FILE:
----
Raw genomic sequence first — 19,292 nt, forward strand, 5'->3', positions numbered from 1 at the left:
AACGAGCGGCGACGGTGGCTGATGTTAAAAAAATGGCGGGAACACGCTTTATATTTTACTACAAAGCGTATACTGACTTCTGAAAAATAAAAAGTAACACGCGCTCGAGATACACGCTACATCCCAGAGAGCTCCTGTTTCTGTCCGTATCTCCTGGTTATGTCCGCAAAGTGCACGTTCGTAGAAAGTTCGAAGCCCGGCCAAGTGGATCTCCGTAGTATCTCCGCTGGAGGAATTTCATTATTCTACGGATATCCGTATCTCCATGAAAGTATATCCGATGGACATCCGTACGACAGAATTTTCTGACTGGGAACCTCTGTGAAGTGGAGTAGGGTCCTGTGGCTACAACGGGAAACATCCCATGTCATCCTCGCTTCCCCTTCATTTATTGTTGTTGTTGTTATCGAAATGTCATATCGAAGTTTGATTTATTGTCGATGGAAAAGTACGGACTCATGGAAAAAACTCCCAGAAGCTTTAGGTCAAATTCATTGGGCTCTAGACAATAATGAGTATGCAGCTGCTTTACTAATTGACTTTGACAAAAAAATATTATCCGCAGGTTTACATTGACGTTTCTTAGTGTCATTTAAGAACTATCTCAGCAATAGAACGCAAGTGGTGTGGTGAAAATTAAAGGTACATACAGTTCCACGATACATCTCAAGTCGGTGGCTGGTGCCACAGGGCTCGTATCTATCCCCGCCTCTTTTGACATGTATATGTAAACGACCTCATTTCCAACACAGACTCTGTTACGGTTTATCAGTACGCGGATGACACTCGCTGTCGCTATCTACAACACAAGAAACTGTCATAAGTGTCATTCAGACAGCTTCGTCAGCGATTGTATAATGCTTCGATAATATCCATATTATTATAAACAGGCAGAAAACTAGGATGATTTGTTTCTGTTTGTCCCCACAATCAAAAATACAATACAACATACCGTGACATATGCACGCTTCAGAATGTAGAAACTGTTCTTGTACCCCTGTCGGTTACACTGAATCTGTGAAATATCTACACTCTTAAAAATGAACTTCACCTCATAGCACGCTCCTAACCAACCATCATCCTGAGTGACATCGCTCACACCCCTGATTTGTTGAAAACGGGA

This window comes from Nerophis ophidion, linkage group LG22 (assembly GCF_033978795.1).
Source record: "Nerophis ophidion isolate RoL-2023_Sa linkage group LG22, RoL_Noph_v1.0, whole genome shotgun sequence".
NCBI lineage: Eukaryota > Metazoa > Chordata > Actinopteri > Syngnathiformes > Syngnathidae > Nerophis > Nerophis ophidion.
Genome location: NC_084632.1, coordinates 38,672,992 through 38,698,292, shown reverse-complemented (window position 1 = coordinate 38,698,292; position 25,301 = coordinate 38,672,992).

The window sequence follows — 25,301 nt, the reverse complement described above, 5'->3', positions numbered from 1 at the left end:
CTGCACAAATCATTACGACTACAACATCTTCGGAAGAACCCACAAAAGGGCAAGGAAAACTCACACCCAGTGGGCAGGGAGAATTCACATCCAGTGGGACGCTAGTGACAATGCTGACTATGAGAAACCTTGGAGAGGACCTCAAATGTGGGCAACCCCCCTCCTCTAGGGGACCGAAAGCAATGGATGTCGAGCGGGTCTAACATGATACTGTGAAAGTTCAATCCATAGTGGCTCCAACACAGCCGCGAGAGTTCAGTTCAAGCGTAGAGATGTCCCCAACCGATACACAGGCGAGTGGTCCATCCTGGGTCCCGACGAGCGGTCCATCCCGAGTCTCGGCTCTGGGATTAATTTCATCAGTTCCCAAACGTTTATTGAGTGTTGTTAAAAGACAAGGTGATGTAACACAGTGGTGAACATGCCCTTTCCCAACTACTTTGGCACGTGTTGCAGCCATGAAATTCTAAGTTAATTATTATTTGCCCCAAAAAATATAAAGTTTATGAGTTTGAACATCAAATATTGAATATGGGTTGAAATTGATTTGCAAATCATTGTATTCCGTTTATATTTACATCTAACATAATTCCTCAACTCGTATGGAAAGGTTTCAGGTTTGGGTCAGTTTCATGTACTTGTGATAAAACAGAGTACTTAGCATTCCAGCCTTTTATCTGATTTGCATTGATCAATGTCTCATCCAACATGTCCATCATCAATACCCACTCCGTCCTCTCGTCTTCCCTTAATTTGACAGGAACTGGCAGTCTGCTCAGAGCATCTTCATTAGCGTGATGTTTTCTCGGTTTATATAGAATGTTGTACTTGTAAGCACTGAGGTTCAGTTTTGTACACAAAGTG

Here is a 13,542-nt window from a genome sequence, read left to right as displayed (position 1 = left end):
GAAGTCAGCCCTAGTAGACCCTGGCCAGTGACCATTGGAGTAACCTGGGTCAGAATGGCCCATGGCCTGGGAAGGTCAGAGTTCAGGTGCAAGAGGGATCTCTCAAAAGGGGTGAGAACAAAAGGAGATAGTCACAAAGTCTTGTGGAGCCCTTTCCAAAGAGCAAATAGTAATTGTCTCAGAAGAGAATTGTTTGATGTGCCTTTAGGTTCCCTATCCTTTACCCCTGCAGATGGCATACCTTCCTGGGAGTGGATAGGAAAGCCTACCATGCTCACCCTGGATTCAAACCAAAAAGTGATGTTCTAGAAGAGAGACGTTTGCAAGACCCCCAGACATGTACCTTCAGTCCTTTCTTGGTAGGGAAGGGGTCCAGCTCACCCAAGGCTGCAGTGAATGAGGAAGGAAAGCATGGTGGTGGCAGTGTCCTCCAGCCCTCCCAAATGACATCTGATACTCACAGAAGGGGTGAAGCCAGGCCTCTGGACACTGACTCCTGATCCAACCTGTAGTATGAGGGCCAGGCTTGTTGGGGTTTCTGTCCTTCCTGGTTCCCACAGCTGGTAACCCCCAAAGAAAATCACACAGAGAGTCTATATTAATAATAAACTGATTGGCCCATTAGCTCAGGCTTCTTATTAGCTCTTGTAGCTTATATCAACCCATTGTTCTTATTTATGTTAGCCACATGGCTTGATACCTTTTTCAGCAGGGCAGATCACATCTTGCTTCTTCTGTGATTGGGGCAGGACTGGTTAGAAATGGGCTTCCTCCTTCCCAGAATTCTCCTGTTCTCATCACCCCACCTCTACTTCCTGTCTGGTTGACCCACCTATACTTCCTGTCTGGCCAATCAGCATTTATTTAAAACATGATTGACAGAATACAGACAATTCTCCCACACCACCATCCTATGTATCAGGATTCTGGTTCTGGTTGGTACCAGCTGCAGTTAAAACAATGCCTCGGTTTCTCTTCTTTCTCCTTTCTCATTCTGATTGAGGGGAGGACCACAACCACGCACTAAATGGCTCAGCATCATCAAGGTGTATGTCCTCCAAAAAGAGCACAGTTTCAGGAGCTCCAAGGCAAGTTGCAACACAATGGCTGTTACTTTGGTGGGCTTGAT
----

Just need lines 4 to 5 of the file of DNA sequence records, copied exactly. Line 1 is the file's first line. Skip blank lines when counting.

Source record: "Nerophis ophidion isolate RoL-2023_Sa linkage group LG22, RoL_Noph_v1.0, whole genome shotgun sequence".
NCBI lineage: Eukaryota > Metazoa > Chordata > Actinopteri > Syngnathiformes > Syngnathidae > Nerophis > Nerophis ophidion.